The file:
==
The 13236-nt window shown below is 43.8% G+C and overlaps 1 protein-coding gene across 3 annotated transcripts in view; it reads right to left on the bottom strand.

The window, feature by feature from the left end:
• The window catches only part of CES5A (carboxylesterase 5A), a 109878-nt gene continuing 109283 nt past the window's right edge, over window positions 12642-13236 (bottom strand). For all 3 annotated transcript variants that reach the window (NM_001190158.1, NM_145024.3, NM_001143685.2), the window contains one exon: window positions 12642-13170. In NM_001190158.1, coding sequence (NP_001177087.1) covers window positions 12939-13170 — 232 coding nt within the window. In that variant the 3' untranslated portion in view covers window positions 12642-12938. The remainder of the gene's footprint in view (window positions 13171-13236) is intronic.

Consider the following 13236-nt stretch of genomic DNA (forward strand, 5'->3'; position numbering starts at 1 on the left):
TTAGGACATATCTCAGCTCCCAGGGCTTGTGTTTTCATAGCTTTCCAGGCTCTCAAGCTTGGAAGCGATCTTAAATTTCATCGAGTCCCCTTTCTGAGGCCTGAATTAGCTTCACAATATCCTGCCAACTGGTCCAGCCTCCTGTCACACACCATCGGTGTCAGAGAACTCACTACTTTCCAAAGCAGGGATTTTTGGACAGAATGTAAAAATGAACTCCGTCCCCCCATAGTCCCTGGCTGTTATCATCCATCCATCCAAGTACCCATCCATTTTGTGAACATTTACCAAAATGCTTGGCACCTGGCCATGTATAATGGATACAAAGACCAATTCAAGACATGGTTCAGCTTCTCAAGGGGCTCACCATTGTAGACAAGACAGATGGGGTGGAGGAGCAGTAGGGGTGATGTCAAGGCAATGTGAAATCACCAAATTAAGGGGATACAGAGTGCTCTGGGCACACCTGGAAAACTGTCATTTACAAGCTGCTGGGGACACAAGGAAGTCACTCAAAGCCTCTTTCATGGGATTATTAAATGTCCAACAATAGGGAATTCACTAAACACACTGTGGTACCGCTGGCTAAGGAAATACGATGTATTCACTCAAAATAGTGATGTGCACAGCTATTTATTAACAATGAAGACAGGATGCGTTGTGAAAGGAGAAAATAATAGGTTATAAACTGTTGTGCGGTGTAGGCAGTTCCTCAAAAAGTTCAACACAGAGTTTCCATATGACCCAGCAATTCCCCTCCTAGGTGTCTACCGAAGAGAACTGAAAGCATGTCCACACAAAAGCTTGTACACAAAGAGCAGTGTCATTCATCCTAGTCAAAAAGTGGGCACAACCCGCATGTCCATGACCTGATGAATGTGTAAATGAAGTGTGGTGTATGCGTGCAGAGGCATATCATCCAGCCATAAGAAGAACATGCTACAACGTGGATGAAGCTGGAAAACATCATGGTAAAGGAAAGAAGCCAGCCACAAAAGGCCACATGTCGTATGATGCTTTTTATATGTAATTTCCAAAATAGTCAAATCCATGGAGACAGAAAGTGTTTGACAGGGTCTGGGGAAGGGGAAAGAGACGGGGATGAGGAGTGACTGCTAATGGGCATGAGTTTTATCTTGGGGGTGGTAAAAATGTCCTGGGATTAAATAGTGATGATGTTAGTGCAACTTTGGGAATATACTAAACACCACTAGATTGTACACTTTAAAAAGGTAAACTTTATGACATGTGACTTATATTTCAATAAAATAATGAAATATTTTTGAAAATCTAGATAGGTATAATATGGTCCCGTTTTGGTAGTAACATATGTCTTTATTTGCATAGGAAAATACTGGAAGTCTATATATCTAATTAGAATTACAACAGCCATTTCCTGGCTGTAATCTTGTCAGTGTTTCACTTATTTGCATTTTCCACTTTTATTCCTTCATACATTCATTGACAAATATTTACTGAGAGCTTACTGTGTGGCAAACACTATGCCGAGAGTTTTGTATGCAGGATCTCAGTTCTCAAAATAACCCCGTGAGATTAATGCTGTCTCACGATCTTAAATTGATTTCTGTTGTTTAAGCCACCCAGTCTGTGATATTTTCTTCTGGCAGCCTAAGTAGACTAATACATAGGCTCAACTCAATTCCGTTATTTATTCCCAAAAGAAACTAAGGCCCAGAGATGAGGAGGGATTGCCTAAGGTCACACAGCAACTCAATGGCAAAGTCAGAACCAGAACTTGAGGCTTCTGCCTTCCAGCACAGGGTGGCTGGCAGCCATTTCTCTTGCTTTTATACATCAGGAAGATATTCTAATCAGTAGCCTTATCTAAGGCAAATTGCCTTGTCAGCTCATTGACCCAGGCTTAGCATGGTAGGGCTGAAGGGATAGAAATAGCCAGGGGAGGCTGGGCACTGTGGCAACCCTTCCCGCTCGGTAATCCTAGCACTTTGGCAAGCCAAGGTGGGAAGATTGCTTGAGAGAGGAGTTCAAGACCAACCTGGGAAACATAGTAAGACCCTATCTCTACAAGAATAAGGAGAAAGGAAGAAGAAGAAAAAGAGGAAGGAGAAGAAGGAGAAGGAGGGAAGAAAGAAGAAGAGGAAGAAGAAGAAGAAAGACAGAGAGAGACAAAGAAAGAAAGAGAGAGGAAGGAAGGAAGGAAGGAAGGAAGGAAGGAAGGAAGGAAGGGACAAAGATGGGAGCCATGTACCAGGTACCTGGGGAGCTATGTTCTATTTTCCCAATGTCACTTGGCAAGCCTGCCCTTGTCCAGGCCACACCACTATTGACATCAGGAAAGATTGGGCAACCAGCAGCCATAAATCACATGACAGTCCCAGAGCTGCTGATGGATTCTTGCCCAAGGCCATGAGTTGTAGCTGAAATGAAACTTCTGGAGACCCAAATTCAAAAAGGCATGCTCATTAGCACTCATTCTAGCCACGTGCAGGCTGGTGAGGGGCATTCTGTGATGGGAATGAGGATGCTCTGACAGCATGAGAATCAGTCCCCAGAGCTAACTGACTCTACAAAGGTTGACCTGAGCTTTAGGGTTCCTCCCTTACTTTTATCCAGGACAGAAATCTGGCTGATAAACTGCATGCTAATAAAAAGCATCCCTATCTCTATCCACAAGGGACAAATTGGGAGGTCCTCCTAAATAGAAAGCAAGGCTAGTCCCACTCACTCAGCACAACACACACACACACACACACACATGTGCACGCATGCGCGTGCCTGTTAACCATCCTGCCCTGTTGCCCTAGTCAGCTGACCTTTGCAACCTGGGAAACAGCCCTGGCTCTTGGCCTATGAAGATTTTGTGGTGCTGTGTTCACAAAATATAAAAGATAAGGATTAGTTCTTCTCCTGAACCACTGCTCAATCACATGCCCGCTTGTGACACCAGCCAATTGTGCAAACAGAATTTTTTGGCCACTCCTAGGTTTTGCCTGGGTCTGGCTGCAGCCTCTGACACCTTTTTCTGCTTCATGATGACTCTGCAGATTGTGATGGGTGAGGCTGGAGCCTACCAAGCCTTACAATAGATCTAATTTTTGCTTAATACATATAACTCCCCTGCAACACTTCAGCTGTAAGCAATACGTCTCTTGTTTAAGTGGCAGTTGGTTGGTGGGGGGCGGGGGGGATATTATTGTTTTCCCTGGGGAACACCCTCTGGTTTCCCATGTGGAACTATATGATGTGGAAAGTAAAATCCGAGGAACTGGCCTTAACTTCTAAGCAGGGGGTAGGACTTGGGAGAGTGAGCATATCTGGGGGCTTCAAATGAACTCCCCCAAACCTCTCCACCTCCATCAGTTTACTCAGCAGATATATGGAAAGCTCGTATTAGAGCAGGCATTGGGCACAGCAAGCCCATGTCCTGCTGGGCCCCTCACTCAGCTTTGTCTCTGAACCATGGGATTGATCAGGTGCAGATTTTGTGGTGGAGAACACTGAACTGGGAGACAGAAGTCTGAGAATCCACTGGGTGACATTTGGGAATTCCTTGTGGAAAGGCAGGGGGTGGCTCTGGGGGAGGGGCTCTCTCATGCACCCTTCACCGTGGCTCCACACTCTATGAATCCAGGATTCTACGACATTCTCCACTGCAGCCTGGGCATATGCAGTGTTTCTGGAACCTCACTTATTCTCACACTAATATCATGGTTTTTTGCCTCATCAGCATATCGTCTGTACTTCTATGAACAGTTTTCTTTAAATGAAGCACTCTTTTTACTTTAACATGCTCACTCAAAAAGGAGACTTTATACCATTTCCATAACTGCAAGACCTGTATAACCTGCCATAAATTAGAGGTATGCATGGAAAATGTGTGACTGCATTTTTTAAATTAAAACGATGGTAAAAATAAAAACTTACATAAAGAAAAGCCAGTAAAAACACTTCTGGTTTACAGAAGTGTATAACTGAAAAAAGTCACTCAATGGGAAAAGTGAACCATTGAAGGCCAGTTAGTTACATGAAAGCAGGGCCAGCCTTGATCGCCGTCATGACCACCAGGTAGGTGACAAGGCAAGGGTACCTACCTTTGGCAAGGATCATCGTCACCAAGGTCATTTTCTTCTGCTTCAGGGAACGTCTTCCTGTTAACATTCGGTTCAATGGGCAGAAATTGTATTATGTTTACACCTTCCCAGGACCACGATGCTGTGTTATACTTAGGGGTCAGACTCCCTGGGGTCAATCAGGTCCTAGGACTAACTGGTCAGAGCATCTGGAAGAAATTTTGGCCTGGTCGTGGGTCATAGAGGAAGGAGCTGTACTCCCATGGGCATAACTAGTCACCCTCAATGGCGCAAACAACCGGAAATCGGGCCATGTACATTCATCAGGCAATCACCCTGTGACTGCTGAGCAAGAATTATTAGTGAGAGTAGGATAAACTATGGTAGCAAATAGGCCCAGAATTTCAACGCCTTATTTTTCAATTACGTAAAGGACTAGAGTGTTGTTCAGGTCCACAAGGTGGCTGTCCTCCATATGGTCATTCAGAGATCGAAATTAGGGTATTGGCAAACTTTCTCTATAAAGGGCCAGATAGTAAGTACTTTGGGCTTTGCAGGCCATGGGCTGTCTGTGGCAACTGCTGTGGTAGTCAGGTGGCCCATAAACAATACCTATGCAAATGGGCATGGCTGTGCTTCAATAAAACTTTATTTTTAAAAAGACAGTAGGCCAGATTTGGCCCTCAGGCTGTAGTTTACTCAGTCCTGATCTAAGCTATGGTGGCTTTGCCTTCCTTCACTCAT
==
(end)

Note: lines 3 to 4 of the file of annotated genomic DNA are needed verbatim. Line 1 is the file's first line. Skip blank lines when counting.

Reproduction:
• The window catches only part of CES5A (carboxylesterase 5A), a 109878-nt gene continuing 109283 nt past the window's right edge, over window positions 12642-13236 (bottom strand). For all 3 annotated transcript variants that reach the window (NM_001190158.1, NM_145024.3, NM_001143685.2), the window contains one exon: window positions 12642-13170. In NM_001190158.1, coding sequence (NP_001177087.1) covers window positions 12939-13170 — 232 coding nt within the window. In that variant the 3' untranslated portion in view covers window positions 12642-12938. The remainder of the gene's footprint in view (window positions 13171-13236) is intronic.

Consider the following 13236-nt stretch of genomic DNA (forward strand, 5'->3'; position numbering starts at 1 on the left):